I thought that since the novel had been published in 1939, and the film came out in 1940, that more than likely the director, John Ford, and screenwriter would have stuck a little more closely to the novel. Well, I was right in some respects; wrong in others. I’m not going to bother researching John Steinbeck’s role in the making of this film but if I were him, I’d be pissed.
The film almost follows the plotline perfectly. There are a few mixings-around of narrative action, but that doesn’t specifically make this film a disappointment for me. What is disappointing to me is that THE MOST IMPORTANT SCENE OF THE FILM, THE END, IS ENTIRELY MISSING! It ends on Ma saying how “We’re the people who live on” and all that jazz. Not really, Ma. You’re the people who might not live on. That was Steinbeck’s point. I’ve never seen such a blasphemous ending.
I mean, what’s there to cry about in this film??? The suffering of the Joad family is not developed enough to come anywhere near evoking that raw, human compassion that the reader feels. For instance, you never see the Joads struggling for food: they’re eating in half of the scenes! Yes, granma and granpa die, Connie leaves, the other brother disappears (not even dealt with in the film, by the way), Casy is killed, etc. But you don’t “see” the struggle. This is my general beef with literature-to-film adaptations so I won’t bore you with more critiques of that.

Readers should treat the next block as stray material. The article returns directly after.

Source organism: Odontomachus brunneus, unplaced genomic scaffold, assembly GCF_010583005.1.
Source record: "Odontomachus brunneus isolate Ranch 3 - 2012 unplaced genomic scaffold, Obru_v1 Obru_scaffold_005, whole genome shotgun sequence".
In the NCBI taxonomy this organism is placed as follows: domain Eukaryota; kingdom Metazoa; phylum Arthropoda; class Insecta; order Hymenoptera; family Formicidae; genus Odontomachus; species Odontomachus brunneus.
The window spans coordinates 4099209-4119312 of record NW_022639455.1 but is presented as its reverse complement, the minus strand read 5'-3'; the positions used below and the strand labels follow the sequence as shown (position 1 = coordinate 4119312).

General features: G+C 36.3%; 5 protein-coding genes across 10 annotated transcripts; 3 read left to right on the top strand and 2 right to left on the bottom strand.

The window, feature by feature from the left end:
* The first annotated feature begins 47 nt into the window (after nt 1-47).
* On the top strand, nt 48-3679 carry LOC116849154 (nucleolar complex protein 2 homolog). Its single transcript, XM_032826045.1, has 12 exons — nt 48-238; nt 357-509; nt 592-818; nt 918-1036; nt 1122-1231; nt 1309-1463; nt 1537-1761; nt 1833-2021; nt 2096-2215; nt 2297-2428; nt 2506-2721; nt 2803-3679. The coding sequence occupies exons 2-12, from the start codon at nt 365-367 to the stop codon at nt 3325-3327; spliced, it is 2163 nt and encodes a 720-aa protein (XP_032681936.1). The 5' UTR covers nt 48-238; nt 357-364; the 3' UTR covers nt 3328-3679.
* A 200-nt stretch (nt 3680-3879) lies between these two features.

I have to say that my other major critique of this film is the actors. Sorry, world-at-large. My problem isn’t with Henry Fonda or John Carradine. It’s with Ma’s character, played by Jane Darwell. Of course, she won an academy award! She just wasn’t believable as the matriarch of the Joad family. And I was less-than-impressed with her feigned Okie accent. And Rosasharn didn’t even have a Southern accent. Give me Vivien Leigh or give me Death! But perhaps I’m being too critical with my own watered-down Southern accent. Though, I seem to have an affinity for disliking poor accents in films; Brad Pitt in Seven Years in Tibet comes to mind.
I guess I should have realized that they would never have put the final scene of the novel into film in 1940. But why bother doing it at all if you’re not going to do it right? Why pervert the point of the story? Pure blasphemy!